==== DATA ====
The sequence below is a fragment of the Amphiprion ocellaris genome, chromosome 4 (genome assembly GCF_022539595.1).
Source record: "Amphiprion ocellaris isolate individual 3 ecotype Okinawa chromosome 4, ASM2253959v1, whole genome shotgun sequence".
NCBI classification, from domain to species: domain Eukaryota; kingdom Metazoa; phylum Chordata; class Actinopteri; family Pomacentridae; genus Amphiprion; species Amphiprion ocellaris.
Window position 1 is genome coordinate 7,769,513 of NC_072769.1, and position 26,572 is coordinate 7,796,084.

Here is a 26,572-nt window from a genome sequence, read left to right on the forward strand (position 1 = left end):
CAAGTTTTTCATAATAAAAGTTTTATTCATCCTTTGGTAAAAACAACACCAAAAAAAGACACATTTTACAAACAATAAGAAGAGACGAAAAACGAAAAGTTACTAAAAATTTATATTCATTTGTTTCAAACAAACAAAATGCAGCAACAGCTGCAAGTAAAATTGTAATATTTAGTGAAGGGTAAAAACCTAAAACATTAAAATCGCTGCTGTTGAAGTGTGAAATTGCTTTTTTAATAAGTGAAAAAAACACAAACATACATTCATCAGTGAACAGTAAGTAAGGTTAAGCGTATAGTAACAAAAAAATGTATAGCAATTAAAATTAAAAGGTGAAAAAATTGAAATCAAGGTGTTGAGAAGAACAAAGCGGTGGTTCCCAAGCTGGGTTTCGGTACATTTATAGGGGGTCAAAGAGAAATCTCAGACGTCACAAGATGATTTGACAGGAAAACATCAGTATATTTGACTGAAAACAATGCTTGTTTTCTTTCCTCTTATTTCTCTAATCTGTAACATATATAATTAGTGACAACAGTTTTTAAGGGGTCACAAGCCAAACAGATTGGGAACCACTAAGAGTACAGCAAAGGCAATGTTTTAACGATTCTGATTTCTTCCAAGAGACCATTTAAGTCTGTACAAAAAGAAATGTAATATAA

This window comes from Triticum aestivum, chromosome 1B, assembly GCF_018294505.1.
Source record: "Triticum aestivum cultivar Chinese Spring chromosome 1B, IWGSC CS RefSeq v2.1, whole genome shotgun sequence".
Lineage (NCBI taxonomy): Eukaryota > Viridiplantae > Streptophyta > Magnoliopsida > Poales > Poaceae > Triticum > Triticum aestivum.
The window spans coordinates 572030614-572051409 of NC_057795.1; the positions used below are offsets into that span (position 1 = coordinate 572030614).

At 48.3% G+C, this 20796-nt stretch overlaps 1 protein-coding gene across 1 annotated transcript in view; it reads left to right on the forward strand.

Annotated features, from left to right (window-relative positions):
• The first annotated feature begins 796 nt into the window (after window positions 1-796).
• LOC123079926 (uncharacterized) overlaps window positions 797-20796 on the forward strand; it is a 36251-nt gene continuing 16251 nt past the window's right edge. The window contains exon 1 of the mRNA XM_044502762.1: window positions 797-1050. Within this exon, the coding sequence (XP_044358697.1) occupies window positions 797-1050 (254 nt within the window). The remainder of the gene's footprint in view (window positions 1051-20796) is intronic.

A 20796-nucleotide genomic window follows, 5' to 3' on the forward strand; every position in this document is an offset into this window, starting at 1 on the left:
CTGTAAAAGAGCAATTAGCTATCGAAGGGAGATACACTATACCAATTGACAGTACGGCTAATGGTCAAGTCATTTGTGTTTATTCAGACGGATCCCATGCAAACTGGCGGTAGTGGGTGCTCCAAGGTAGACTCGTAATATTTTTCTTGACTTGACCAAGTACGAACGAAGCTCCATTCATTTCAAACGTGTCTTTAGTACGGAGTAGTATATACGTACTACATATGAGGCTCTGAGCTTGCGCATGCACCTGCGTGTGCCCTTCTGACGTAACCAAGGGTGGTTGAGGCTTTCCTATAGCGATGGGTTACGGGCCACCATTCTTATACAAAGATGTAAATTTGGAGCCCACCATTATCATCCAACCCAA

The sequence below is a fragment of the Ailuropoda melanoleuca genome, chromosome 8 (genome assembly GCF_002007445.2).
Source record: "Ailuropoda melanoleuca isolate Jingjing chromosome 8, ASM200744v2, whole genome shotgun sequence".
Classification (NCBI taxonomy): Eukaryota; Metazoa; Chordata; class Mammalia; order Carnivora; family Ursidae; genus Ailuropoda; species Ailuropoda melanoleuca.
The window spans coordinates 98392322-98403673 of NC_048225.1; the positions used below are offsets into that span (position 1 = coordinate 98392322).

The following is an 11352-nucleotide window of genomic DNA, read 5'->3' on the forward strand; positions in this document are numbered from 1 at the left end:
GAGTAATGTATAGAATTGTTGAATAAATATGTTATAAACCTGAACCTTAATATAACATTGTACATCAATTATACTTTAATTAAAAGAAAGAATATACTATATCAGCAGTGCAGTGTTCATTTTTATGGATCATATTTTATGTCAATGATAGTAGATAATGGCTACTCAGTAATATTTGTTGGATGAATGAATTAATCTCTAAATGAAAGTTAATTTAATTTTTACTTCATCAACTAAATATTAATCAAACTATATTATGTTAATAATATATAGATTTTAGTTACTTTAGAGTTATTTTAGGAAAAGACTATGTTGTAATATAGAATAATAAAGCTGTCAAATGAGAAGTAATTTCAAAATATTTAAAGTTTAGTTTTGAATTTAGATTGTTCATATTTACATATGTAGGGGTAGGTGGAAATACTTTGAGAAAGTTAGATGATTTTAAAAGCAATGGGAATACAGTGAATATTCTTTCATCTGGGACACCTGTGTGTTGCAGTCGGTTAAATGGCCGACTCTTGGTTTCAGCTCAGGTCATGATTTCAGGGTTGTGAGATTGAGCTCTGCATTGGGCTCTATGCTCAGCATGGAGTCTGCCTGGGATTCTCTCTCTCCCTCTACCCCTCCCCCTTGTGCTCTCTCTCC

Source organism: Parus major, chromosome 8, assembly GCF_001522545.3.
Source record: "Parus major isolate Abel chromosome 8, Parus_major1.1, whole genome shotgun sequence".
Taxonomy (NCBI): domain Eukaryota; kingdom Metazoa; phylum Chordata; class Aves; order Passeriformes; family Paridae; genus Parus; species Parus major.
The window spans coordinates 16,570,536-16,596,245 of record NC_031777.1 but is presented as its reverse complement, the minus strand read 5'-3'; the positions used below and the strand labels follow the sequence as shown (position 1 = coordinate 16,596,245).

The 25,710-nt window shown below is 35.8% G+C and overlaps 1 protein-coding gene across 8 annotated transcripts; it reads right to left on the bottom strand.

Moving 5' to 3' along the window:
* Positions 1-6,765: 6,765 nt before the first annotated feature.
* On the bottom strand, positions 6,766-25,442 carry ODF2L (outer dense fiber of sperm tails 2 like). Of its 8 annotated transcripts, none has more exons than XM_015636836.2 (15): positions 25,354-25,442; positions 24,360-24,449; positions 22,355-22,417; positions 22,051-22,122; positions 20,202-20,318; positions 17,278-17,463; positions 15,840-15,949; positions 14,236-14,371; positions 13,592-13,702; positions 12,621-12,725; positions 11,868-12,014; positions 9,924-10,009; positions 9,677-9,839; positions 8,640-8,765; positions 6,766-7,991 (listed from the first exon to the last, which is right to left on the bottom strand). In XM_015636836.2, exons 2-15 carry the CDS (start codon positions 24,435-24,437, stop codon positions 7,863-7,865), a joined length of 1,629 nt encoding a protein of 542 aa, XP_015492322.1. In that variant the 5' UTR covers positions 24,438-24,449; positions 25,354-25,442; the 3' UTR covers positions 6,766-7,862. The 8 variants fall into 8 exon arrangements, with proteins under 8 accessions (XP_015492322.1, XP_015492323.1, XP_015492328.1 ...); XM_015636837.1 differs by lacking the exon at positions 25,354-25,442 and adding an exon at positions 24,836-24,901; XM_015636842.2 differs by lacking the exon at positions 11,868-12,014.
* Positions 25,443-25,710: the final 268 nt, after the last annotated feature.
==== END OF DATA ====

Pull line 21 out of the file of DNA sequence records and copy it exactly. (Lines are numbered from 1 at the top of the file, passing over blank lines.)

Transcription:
The following is an 11352-nucleotide window of genomic DNA, read 5'->3' on the forward strand; positions in this document are numbered from 1 at the left end: